Training Track: Applied Social
Advisor: Jim Larson, Ph.D.
Office: Coffey Hall LL05
My research focuses on social and cognitive processes that impact reciprocity within and between groups.
Master's Thesis Abstract:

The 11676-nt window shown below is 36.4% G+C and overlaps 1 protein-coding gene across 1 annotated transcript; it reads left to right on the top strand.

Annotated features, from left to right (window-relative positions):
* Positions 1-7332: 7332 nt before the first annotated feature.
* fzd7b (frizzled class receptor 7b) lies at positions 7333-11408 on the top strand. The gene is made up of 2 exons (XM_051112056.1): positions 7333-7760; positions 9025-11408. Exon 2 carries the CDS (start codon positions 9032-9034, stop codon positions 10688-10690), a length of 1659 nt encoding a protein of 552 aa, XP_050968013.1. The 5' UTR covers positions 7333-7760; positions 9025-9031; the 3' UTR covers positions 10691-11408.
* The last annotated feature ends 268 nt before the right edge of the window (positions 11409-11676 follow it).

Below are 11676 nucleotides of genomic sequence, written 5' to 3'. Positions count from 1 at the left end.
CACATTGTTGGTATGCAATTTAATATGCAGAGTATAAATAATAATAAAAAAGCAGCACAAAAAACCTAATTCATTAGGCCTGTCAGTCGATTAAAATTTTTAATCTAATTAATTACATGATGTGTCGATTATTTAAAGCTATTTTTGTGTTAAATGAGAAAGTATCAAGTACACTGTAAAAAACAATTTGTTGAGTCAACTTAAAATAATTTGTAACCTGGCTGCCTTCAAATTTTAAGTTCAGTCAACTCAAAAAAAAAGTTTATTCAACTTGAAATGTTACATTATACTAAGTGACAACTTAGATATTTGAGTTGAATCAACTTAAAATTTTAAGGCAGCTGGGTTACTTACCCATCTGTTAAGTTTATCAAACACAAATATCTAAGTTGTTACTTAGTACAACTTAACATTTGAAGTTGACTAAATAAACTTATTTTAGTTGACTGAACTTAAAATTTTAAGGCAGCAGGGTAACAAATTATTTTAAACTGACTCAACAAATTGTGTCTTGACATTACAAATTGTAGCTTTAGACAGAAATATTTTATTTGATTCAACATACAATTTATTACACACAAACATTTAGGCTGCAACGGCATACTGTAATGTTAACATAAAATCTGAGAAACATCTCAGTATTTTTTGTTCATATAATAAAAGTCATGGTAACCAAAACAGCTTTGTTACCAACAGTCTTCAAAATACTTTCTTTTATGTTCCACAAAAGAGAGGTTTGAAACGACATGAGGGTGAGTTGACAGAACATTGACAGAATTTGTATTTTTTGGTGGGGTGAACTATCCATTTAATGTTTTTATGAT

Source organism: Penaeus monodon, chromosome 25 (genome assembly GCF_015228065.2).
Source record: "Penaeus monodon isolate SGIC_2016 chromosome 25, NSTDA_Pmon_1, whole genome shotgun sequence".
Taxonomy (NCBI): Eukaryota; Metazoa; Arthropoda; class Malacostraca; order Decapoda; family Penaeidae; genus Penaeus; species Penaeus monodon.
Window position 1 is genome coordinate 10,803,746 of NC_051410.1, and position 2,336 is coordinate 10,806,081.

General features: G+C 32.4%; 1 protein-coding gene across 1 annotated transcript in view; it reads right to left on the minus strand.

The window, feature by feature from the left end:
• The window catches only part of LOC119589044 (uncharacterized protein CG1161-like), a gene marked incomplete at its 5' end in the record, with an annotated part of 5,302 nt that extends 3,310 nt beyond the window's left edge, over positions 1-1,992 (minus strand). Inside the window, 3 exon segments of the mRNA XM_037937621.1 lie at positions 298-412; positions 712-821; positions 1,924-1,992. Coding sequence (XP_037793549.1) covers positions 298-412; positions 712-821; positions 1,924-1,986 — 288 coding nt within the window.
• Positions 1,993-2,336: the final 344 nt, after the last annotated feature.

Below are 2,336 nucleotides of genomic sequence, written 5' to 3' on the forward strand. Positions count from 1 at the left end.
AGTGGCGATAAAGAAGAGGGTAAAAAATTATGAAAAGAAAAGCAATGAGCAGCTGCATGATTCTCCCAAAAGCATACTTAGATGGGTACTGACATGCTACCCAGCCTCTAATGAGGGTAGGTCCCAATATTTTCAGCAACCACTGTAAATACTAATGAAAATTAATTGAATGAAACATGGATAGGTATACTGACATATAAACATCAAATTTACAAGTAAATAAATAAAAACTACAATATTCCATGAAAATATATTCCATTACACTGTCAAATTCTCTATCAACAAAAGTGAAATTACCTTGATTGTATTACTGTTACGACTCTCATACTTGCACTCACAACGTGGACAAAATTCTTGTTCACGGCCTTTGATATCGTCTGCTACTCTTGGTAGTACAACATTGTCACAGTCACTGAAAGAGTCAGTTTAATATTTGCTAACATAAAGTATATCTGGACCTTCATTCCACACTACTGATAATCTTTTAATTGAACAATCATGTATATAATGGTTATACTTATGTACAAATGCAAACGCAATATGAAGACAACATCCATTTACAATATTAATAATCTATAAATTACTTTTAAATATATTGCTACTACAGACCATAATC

Reciprical-trust relationships are at the very foundation of our social contracts with one another. Trust and the implied promise of reciprocity have real-world effects on how we make decisions in our personal and professional lives. The concepts of trust and reciprocity have been studied extensively across a variety of disciplines, (i.e. economics, psychology, sociology, political science, anthropology, etc.) and on a multitude of levels (interpersonal, organizational, institutional, etc.; Ostrom & Walker, 2005). Across disciplines, the concept of trust is generally regarded as the motivation to accept vulnerability under conditions of risk and interdependency based upon the expectation that the person who is being trusted will reciprocate (Colquitt, Scott, and LePine, 2007; Rousseau, Sitkin, Burt, Camerer, 1998). Reciprocity is defined as the motivation to reward the generous acts of another by responding in a way that is helpful to the other person (Cox, 2004). The reciprocation of an early demonstration of trust can instigate a mutually beneficial cycle of trust and reciprocity (Pillutla, Malhotra, Murnighan, 2002). In contrast, a breach of trust can have a decidedly negative impact on the relationship, particularly when it occurs early on (Lewicki & Bunkerm 1995; Kim, Ferrin, Cooper, & Dirks, 2004; Lount, Zhong, Sivanthan, & Murnighan, 2008). Therefore, the very beginning of these relationships is particularly important.